Four Filipinos die of cancer every hour – that’s over 90 cancer deaths every day!1
Along the way there is the first harrowing reality of a confirmed diagnosis, and the journey of cancer treatment. Changes in daily activities, work, and personal and familial relationships also become affected; physical, emotional, and financial burdens also arise.
Understanding the cancer patient journey, as well as the perceptions and attitudes that Filipinos have towards cancer, is important for the local healthcare landscape. It will help healthcare decision makers create action plans and carry out sound choices that stand to benefit more patients by addressing gaps and meeting needs so that prevention and treatment incidence increase.
This is why MSD in the Philippines recently commissioned a cancer survey, conducted by health technology and clinical research firm IQVIA. General Manager of IQVIA Philippines, Mylene Rodriguez said that the survey “hopes to provide insights around the actual perception of cancer and needs of patients, which the local healthcare system could utilize in designing programs and strategies that would eventually alleviate the burden of this disease among patients and their families.” The survey company reached out to 1,000 respondents from different age groups and regions of the country. These individuals also represented different socio-economic categories.
Prevalence and Personal Experience with Cancer
According to the survey results, about two out of five Filipinos have had personal experiences with cancer whether as a personal diagnosis or a family member who was diagnosed.2 In terms of cancer incidence among family members, higher cases diagnosed were seen among female Filipinos in the National Capital Region, Cordillera Autonomous Region, Central Luzon, CALABARZON, the Visayas regions, Zamboanga Peninsula, and Northern Mindanao.2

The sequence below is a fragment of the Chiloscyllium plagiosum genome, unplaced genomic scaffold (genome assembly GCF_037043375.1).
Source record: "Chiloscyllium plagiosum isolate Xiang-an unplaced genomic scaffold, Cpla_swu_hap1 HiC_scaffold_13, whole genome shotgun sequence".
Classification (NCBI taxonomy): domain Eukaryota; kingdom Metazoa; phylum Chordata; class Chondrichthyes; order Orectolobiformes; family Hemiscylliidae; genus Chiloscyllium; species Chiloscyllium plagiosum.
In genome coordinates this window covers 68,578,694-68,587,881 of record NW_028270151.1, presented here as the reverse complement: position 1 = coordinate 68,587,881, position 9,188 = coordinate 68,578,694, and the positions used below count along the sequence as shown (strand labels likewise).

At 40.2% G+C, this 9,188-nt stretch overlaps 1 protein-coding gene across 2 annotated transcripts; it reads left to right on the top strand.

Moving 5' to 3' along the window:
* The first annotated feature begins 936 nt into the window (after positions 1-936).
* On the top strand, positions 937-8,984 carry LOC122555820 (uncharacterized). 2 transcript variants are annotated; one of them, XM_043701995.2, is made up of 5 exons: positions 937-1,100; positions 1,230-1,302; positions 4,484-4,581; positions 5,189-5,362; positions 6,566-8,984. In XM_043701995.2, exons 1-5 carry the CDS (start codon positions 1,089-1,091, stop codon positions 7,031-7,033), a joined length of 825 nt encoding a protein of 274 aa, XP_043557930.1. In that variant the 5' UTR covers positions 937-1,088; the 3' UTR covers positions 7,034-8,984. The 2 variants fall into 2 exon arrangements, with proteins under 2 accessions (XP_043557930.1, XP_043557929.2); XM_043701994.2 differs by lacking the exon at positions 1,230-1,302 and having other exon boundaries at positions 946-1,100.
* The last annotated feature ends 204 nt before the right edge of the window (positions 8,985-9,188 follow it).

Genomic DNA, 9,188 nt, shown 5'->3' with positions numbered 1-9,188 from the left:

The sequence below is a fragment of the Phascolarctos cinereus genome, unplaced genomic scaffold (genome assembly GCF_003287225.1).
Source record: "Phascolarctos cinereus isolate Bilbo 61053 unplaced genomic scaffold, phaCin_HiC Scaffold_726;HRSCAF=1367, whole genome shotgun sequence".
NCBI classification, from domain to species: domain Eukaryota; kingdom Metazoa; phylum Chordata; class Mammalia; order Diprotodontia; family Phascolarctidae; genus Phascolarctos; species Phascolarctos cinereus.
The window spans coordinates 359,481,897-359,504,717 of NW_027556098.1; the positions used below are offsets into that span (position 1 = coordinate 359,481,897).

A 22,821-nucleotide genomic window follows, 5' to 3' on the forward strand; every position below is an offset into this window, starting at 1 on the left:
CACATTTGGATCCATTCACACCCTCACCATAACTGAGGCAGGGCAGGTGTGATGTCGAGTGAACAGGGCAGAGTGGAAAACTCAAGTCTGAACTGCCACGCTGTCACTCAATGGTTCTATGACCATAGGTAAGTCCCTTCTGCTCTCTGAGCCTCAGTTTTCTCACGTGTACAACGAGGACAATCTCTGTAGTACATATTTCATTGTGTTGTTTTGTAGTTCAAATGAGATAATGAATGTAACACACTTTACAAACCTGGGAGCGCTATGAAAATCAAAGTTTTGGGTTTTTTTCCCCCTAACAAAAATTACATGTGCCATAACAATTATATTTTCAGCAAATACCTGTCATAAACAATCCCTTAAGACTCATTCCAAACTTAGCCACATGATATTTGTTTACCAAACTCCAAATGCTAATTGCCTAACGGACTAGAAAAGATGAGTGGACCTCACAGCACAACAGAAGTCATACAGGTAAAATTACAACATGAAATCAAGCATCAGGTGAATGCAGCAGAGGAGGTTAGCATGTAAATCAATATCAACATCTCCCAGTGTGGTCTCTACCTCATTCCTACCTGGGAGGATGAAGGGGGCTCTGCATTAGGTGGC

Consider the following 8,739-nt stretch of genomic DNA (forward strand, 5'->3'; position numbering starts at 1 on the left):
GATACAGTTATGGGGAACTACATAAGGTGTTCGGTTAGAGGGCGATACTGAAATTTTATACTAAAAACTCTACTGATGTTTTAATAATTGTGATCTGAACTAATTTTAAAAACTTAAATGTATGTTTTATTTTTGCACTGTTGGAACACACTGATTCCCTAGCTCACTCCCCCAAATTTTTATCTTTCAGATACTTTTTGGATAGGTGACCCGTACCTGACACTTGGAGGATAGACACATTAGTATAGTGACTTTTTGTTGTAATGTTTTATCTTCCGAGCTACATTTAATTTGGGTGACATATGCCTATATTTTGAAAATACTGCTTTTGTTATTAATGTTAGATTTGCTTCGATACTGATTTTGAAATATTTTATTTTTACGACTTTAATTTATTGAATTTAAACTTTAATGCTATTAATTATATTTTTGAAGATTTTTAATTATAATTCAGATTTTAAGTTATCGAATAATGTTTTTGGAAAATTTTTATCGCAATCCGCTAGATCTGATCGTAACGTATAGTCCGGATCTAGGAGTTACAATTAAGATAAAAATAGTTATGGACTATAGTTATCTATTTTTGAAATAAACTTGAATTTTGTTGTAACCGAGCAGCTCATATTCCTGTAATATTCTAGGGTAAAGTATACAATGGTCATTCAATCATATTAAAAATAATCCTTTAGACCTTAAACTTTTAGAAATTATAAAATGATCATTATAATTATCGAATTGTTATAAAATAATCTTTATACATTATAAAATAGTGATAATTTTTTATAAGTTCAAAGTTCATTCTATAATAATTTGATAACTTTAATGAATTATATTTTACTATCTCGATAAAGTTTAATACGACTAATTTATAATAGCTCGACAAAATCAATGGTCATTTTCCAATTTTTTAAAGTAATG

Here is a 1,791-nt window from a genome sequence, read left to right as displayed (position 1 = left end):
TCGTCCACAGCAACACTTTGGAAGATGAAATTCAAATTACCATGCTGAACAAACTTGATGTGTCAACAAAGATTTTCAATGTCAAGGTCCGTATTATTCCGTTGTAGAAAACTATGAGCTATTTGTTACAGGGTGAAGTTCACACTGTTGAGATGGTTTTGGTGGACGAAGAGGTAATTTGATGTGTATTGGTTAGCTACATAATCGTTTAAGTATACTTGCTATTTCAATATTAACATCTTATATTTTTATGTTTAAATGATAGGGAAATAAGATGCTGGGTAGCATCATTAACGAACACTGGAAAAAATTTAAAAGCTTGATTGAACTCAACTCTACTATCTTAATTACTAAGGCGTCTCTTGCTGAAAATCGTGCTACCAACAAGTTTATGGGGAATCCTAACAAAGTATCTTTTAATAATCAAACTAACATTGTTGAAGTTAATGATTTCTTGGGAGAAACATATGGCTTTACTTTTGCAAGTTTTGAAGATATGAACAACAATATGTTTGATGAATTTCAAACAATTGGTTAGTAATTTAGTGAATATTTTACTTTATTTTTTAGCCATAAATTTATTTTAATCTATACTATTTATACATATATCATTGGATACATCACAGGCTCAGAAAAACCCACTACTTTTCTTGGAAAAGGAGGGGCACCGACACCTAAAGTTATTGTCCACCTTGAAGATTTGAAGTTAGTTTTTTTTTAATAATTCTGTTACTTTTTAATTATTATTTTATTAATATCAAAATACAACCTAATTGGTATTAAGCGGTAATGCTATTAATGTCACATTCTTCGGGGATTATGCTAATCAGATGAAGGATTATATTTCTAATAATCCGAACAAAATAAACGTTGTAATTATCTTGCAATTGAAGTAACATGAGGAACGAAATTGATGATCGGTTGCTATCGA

The survey also revealed that breast cancer is the most commonly diagnosed type of cancer especially in NCR, Central Luzon, Calabarzon, Bicol and Visayas/Mindanao. The cancers with the highest mortality rates are lung, breast, leukemia (referring to blood), and colon. Most female respondents were fully aware about breast cancer details.
Meanwhile, those from the younger group (between 20 and 39 years old) are familiar with leukemia. At the same time, there is greater awareness about colon cancer in Davao compared to other regions in Mindanao. The survey also showed that Bangsamoro Autonomous Region in Muslim Mindanao or BARMM were knowledgeable of lung cancer. As expected, respondents from the NCR and the rest of Luzon are familiar with breast and lung cancers.
Government Institutions and Efforts
When it comes to opinions, the respondents appear lukewarm to treatment options that government institutions offer. More Filipinos are fully aware of developments in clinical advances. They cite the need for more remedies, access to testing, and increase in funding as effective in prevention of cancers. Majority of the Filipino people, however, are yearning for more developments associated with cancer treatment.